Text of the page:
On April 30, 2013, Magistrate Judge Westmore recommended that the U.S. District Court, Northern District of California award Facebook $2.8 million in damages from typosquatters under the Anticybersquatting Consumer Protection Act (ACPA). Facebook v. Cyber2Media, Inc. et al., Case No. 4:11-cv-03619, (N.D.Ca., April 30, 2013). This recommendation, if adopted, also allows Facebook to recover 105 typosquatting domain names, such as Facebobk.com and Facebookwelcome.com. The real significance comes from the fact that this is the first time in which the court established a formula to determine statutory damages per domain name under the ACPA. The court also imposes contributory liability on those who intentionally provide landing websites or pages to typosquatting domain holders to redirect Internet traffic from such domain names to generate revenue and/or solicit unsuspected Internet users’ personal information.
Facebook filed suit against multiple defendants including domain registrants who own domain names that incorporate or misspell the Facebook name such as Facebobk.com or Facebookwelcome.com, and Cleanser Products, which diverts unsuspecting Internet users who were attempting to access Facebook but accidentally misspelled the domain, to reach a Facebook look-alike website. Cleanser Products generates revenue from the click-through ads and solicits users’ personal information from promotions and advertisements in these look-alike websites.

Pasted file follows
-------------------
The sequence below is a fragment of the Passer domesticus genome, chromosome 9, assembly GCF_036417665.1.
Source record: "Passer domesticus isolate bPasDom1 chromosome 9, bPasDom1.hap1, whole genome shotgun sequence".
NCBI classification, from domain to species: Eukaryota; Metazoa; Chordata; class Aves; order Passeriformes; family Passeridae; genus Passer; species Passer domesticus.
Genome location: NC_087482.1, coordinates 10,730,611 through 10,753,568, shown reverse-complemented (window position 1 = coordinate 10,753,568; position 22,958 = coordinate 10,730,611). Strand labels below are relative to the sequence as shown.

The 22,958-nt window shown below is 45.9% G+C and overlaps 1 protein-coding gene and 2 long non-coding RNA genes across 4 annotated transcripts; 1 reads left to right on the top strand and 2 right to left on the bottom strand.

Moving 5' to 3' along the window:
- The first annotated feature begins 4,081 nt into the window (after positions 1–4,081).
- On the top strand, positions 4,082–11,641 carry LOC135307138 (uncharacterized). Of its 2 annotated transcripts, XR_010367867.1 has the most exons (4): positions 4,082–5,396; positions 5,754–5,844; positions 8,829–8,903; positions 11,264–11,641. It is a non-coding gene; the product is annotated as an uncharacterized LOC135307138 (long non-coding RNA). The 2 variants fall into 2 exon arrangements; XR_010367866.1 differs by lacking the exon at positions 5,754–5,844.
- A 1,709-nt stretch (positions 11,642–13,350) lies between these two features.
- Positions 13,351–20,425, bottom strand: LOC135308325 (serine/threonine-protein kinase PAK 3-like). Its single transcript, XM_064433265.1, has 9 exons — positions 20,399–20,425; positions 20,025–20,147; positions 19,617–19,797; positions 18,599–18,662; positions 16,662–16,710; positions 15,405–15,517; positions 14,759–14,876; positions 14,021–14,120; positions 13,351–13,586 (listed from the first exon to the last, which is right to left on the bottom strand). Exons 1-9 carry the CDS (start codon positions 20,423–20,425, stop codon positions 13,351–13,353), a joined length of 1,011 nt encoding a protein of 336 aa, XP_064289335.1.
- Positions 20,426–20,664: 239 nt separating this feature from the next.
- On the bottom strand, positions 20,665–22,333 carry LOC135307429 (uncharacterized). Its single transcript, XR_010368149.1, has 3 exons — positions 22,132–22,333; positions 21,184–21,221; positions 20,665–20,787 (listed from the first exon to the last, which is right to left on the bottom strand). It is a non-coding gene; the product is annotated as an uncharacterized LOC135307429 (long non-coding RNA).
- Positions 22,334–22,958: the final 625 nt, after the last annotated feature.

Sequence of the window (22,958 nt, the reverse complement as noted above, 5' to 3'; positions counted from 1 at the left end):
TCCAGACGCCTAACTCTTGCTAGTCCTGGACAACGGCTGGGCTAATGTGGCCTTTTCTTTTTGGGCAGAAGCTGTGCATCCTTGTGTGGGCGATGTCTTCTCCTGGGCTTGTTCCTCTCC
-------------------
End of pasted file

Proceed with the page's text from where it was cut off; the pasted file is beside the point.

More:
The court devised a formula to calculate damages based on each defendant’s action incorporating the ACPA factors as well as other factors deemed relevant by the court. The factors included (i) the number of domain names registered; (ii) whether an individual defendant is a serial cybersquatter; (iii) whether Internet traffic was redirected to Cleanser Products’ deceptive landing websites; (iv) whether there was an attempt to conceal the registrant’s identity; and (v) whether the correct spelling of the Facebook mark was contained in the infringing domain names. The damages for each of the 11 defendant-registrants range from $20,000 to $1,340,000. They are also required to transfer to Facebook all rights to the 105 infringing domains and are permanently enjoined from registering, using, trafficking in or benefiting from any domain names that incorporate the Facebook mark or any names that are confusingly similar.
In addition, the court held that Cleanser Products was liable for contributory infringement given that its participation in this elaborate typosquatting-monetization scheme was particularly egregious and that it had full knowledge of the scheme. The court recommended $80,000 in statutory damages for each of the five landing websites that Cleanser Products operated in addition to damages for the three typosquatting domains it owned. The damages totaled $430,000.
This recommendation should have a positive impact not only to deter parties from typosquatting, but also to deter parties from providing landing websites or other related services to aid registrants in domain monetization schemes. This is not only a victory for Facebook but also a great leap forward for trademark owners in enforcing their intellectual property rights against typosquatters and cybersquatters.